TB Chronicles: An MDR/ XDR-TB champion

Dr Diana Wangari, CNS Special Correspondent, Kenya
How many people find it hard to complete an antibiotic dose that is probably one tablet a day for 5 days? Do you remember the last time the doctor said you needed to get an injection and you thought to yourself, surely there must be some other way and so you tried negotiating with the doctor? Now imagine having to take twenty-seven pills a day for not just 5 days but 2 years and on top of that a painful daily injection for 6 months? Take a moment and let that sink in.

You are probably thinking that you would not be able to manage it. But this is the reality that patients with multidrug resistant TB (MDR-TB) have to face. It would not be out of place to mention a little bit about this difficult form of TB. MDR-TB involves resistance to the two most powerful anti-TB currently being used-- isoniazid and rifampicin; while extensively drug-resistant TB (XDR-TB) includes resistance to at least four of the core anti-TB drugs as well as to one of the three injectable second line drugs.

Therefore, treatment of DR-TB takes a longer duration and requires use of second-line anti-TB drugs, which are more expensive and have more severe side effects than the first-line drugs used for treating drug-susceptible TB.

This is why when you get to hear stories of those who survived MDR or XDR- TB you cannot help but be inspired by their strength, for they represent candles in the darkness and whose moving stories ought to be shared if only they can provide solace as well as encouragement to other patients—that there is life beyond TB.

One such candle is Xolelwa Jowi who in 2012 was admitted to hospital only to receive a diagnosis of MDR-TB and a week thereafter for the diagnosis to be moved up to XDR–TB. She explained how the myth regarding XDR-TB at the time prophesied that you only had three days to live once you received such a diagnosis. And lying in bed at Fort Grey TB hospital in East London, she must have felt that her life had now been reduced to a ticking time bomb and the countdown had been initiated.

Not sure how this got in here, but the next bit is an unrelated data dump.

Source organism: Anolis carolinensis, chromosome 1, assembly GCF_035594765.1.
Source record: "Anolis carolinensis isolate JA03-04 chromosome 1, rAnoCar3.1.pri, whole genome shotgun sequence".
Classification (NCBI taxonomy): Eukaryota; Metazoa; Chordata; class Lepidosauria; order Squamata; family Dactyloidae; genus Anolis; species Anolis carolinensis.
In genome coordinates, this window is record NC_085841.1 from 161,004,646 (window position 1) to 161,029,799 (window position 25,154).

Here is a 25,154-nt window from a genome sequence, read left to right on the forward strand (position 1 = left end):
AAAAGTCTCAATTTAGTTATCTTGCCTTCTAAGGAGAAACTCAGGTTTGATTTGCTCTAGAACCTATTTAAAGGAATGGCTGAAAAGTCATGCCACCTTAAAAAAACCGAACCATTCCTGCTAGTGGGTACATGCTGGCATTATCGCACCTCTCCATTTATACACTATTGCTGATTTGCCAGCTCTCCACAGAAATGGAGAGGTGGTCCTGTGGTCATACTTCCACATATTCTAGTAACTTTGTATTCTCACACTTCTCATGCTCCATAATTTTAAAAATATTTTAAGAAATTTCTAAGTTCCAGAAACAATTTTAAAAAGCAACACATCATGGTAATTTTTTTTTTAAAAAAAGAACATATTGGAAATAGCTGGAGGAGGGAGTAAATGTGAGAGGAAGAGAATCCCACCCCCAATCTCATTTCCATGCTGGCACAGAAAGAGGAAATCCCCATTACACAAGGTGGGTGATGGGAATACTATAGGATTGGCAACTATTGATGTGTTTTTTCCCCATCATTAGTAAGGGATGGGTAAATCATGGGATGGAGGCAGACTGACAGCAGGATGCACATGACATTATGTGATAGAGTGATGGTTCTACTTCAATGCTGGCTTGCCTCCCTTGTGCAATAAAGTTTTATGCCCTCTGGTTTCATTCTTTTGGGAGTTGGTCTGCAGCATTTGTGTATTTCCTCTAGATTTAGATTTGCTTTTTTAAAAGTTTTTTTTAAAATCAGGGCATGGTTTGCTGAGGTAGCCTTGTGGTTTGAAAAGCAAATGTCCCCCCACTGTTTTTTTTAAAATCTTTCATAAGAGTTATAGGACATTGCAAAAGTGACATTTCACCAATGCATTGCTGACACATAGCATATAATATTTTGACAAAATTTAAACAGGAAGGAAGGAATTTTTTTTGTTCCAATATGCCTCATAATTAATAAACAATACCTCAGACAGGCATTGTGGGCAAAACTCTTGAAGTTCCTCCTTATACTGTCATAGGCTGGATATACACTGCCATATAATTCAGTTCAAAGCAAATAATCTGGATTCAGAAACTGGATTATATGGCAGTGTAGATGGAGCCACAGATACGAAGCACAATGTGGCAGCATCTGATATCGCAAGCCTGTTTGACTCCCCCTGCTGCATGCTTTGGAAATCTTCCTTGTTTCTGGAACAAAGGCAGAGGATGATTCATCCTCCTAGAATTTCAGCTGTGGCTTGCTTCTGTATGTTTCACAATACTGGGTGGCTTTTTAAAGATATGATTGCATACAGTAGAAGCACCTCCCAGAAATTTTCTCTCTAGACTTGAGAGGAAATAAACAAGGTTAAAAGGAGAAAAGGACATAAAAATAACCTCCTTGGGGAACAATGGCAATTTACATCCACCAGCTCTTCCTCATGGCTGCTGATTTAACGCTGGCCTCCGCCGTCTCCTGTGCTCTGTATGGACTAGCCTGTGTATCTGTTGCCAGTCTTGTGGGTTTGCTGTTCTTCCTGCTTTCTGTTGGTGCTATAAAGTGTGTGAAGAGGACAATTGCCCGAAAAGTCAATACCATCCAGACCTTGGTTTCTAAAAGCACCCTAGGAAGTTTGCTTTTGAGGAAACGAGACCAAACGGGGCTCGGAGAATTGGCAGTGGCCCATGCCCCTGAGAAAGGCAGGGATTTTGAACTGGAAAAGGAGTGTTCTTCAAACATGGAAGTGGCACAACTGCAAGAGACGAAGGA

But Xolelwa managed to complete her treatment in 2013. Speaking to CNS, she said, “There are many a times that I felt like just giving up, and dying appeared to be the better option. But because of the support system around me from my doctors, hospital staff and peer educators I was able to take it- one day at a time. The need of a support system is sometimes overlooked in aspects of treatment, but it is fundamental and has to be part of the approach to treatment of MDR-TB patients.”

Currently, Xolelwa is already in the process of rebuilding her life successfully. After her treatment, she started working as a peer educator working with MDR-TB patients in the same hospital where she was once admitted. She is also studying to be a nurse at Lilitha Nursing College, attached to Butterworth Hospital in the Eastern Cape, South Africa hopes to become a professor and one day.

And if you think that her strength could not be more inspiring, it could. Xolelwa lost her twin sister to MDR-TB. You can say, she literally lost her other half and yet she goes on being an ambassador of hope to MDR/XDR- TB patients. Do you still think that getting that injection the next time your doctor prescribes it, is hard?

Dr Diana Wangari, Citizen News Service - CNS
3 December 2015
(Dr Diana Wangari MD, is providing thematic coverage from the 46th Union World Conference on Lung Health in Cape Town, South Africa, with kind support from Lilly MDR TB Partnership. Follow her on Twitter: @diana1wangari)